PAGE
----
“That’s one of [the board’s] main jobs, in my mind. Is the institution taking the right risk, and is the institution taking enough risk, and then how is that risk allocated across capital lines?” says Chris Nichols, the chief strategy officer at Winter Haven, Florida-based CenterState Bank Corp. CenterState has $12.6 billion in assets, which includes a national correspondent banking division. “That’s exactly where the board should be: [Defining] ‘this is the risk we want to take’ and looking at the process to make sure they’re taking the right risk.”

Directors can still contribute their expertise without taking on the liability of approving individual loans, adds Stevens.

“[Directors] have information to contribute to loan decisions, and there’s nothing that says that they can’t attend officer loan committee meetings or share what they know about borrowers or credits that are being considered,” he says.

But Mills disagrees, as do many community bank directors. She believes the board has a vital role to play in approving loans.

First Kentucky Bank’s board examines quantitative metrics—including credit history, repayment terms and the loan-to-value ratio—and qualitative factors, such as the customer’s relationship with the bank and how changes in the local economy could impact repayment.

“We are very well informed with data, local economic insight and competitive dynamics when we approve a loan,” she says.

And community bank directors and executives are looking at the bigger picture for their community, beyond the bank’s credit portfolio.

“We are more likely to accept risk for loans we see in the best interest of the overall community … an external effect that is hard to quantify using only traditional credit metrics,” she says.

Regardless of how a particular bank approaches this process, however, the one thing most people can agree on is that the value of such bespoke expertise diminishes as a bank grows and expands into far-flung markets.

“You could argue that in a very small bank, that the directors are often seasoned business men and women who understand how to run a business, and do have an intuitive credit sense about them, and they do add value,” says Ruffin. “Where it loses its efficacy, in my opinion, is where you start adding markets that they have no understanding of or awareness of the key personalities—that’s where it starts breaking apart.”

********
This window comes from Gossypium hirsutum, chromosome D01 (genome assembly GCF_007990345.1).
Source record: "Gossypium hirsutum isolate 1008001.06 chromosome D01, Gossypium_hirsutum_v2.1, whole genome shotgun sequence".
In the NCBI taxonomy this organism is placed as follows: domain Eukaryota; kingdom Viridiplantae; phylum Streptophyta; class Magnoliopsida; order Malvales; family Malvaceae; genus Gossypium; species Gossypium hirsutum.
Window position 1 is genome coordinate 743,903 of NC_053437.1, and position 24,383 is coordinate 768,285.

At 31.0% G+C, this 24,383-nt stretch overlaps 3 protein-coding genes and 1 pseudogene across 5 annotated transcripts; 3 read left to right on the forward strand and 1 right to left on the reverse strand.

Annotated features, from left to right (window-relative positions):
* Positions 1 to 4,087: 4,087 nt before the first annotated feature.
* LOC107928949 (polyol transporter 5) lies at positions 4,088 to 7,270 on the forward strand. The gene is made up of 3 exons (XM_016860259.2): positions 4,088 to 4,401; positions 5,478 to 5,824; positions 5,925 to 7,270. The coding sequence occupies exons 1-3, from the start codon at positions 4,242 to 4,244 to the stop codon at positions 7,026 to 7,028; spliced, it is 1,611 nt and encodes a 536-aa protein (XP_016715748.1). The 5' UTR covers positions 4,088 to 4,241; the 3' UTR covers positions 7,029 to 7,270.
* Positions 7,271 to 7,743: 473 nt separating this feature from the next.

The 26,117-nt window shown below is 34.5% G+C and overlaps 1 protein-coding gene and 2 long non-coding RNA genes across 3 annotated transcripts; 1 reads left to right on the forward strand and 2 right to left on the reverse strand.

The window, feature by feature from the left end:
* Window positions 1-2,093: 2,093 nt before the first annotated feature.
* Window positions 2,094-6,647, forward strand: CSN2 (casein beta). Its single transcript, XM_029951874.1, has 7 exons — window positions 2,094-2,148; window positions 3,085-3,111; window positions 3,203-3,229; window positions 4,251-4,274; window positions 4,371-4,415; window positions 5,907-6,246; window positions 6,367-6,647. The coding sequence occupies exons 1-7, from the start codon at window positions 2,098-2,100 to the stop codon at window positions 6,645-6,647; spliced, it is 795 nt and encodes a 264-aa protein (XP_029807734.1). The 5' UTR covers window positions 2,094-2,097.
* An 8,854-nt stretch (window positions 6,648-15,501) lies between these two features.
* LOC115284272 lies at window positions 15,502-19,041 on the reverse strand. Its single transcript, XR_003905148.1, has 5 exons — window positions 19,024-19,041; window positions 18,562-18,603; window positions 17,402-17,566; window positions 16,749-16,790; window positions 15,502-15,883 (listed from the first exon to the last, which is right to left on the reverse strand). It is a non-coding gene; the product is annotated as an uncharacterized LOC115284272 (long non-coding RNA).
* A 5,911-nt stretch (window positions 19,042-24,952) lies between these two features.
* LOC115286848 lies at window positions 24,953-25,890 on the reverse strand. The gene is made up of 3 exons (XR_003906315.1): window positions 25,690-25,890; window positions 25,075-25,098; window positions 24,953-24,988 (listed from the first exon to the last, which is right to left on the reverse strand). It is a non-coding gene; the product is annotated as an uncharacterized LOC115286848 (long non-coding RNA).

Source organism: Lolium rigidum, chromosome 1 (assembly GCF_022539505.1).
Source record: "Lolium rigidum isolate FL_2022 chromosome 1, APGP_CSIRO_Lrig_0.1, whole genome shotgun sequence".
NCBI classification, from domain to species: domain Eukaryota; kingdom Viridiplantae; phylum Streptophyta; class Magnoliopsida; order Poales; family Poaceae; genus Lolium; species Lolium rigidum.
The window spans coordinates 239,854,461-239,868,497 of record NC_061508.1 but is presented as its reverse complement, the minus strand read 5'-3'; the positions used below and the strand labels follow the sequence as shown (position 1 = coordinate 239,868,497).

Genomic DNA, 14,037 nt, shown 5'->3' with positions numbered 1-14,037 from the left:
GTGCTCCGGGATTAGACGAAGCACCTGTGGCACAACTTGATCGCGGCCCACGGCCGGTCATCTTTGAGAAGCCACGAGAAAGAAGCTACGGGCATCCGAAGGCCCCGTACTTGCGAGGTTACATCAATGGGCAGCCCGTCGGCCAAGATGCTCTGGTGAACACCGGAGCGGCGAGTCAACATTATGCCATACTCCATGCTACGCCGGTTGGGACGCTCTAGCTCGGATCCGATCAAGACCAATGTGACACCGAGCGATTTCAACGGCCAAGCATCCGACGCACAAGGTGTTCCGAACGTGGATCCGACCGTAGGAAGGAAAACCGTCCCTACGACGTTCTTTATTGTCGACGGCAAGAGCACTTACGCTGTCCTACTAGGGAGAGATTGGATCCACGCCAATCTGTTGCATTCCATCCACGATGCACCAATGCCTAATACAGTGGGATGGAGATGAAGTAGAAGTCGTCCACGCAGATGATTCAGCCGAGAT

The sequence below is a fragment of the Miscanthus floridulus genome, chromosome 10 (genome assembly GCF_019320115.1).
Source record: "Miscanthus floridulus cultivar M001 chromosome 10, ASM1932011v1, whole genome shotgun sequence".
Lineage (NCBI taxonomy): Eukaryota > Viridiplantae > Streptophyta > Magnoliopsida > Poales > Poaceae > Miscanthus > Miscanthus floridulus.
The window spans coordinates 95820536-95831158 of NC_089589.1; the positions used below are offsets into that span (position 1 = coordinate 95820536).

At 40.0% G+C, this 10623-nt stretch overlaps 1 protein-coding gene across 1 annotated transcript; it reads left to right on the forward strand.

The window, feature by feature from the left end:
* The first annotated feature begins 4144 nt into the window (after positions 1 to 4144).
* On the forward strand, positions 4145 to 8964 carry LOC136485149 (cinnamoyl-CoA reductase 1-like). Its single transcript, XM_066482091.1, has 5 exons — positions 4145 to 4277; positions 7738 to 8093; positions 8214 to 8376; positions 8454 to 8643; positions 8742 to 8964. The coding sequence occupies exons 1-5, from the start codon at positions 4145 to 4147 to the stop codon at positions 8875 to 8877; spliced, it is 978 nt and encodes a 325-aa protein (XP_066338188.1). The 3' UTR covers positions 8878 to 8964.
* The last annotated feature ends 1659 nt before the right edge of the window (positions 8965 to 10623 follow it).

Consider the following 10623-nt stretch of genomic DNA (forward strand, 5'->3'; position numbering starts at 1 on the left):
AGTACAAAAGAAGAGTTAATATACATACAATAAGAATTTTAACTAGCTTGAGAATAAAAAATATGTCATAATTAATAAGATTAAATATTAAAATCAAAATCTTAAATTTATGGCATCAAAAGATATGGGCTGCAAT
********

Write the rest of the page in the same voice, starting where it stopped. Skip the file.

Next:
Managing Cost, Efficiency & Control in the Loan Portfolio

What sets today’s lending environment apart is the potential for banks to collaborate with technology platforms to manage their risk more effectively and efficiently, explains Garrett Smith, the CEO of Community Capital Technology. In this video, he outlines how banks of varying sizes are diversifying their loan portfolios, and he shares his advice for banks seeking to buy or sell loans on the secondary market.

  • Using Technology to Manage the Loan Portfolio
  • Purchasing Loans on a Marketplace Platform
  • What to Know About Selling Loans

The Secret To Mortgage Lending To First-Time Buyers

mortgage-2-11-19.pngMarket volatility and interest rate hikes have created uncertainty for the entire mortgage industry. Lending portfolio growth has also met pressure from the tight housing supply and the influence of fintech on the mortgage process.
One bright spot in the coming years will undoubtedly be the first-time homebuyer market, but banks must adapt traditional lending practices to capitalize and compete successfully.

First-time home purchasers are now 33 percent of potential buyers. Some surveys have indicated millennials–the largest future housing buyer population–are starting to embrace home ownership. Crafting effective loan options for this demographic can provide opportunity for mortgage and home equity portfolio growth, achieve consumers’ home ownership goals and deliver beneficial partnerships between banks and borrowers for years.

Banks must address the following concerns with the first-time buyer: